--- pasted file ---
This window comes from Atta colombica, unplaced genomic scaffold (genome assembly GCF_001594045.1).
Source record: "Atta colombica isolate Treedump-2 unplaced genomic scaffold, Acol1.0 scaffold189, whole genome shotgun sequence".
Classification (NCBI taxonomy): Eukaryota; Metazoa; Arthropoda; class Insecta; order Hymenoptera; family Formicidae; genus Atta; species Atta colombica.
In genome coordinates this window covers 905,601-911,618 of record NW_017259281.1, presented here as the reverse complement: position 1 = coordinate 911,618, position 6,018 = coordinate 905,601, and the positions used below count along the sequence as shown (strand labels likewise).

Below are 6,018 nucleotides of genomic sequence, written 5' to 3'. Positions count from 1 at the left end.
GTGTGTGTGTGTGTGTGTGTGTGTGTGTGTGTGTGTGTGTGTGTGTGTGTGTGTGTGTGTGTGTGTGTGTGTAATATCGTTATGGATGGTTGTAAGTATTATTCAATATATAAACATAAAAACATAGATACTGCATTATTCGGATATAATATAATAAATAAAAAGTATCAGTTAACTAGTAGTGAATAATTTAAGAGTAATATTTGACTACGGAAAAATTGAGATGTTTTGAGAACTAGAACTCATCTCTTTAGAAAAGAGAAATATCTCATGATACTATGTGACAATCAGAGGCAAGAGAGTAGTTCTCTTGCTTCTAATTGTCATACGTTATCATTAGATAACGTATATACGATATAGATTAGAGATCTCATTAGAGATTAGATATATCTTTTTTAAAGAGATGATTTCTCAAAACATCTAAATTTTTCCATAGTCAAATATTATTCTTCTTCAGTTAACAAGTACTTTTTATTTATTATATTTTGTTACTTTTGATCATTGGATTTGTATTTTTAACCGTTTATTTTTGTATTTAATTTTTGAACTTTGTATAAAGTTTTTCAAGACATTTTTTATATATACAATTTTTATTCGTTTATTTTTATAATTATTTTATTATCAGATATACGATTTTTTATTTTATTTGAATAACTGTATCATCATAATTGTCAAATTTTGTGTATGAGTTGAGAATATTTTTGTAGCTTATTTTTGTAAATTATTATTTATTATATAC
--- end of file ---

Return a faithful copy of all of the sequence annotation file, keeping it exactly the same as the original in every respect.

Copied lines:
This window comes from Atta colombica, unplaced genomic scaffold (genome assembly GCF_001594045.1).
Source record: "Atta colombica isolate Treedump-2 unplaced genomic scaffold, Acol1.0 scaffold189, whole genome shotgun sequence".
Classification (NCBI taxonomy): Eukaryota; Metazoa; Arthropoda; class Insecta; order Hymenoptera; family Formicidae; genus Atta; species Atta colombica.
In genome coordinates this window covers 905,601-911,618 of record NW_017259281.1, presented here as the reverse complement: position 1 = coordinate 911,618, position 6,018 = coordinate 905,601, and the positions used below count along the sequence as shown (strand labels likewise).

Below are 6,018 nucleotides of genomic sequence, written 5' to 3'. Positions count from 1 at the left end.
GTGTGTGTGTGTGTGTGTGTGTGTGTGTGTGTGTGTGTGTGTGTGTGTGTGTGTGTGTGTGTGTGTGTGTGTAATATCGTTATGGATGGTTGTAAGTATTATTCAATATATAAACATAAAAACATAGATACTGCATTATTCGGATATAATATAATAAATAAAAAGTATCAGTTAACTAGTAGTGAATAATTTAAGAGTAATATTTGACTACGGAAAAATTGAGATGTTTTGAGAACTAGAACTCATCTCTTTAGAAAAGAGAAATATCTCATGATACTATGTGACAATCAGAGGCAAGAGAGTAGTTCTCTTGCTTCTAATTGTCATACGTTATCATTAGATAACGTATATACGATATAGATTAGAGATCTCATTAGAGATTAGATATATCTTTTTTAAAGAGATGATTTCTCAAAACATCTAAATTTTTCCATAGTCAAATATTATTCTTCTTCAGTTAACAAGTACTTTTTATTTATTATATTTTGTTACTTTTGATCATTGGATTTGTATTTTTAACCGTTTATTTTTGTATTTAATTTTTGAACTTTGTATAAAGTTTTTCAAGACATTTTTTATATATACAATTTTTATTCGTTTATTTTTATAATTATTTTATTATCAGATATACGATTTTTTATTTTATTTGAATAACTGTATCATCATAATTGTCAAATTTTGTGTATGAGTTGAGAATATTTTTGTAGCTTATTTTTGTAAATTATTATTTATTATATAC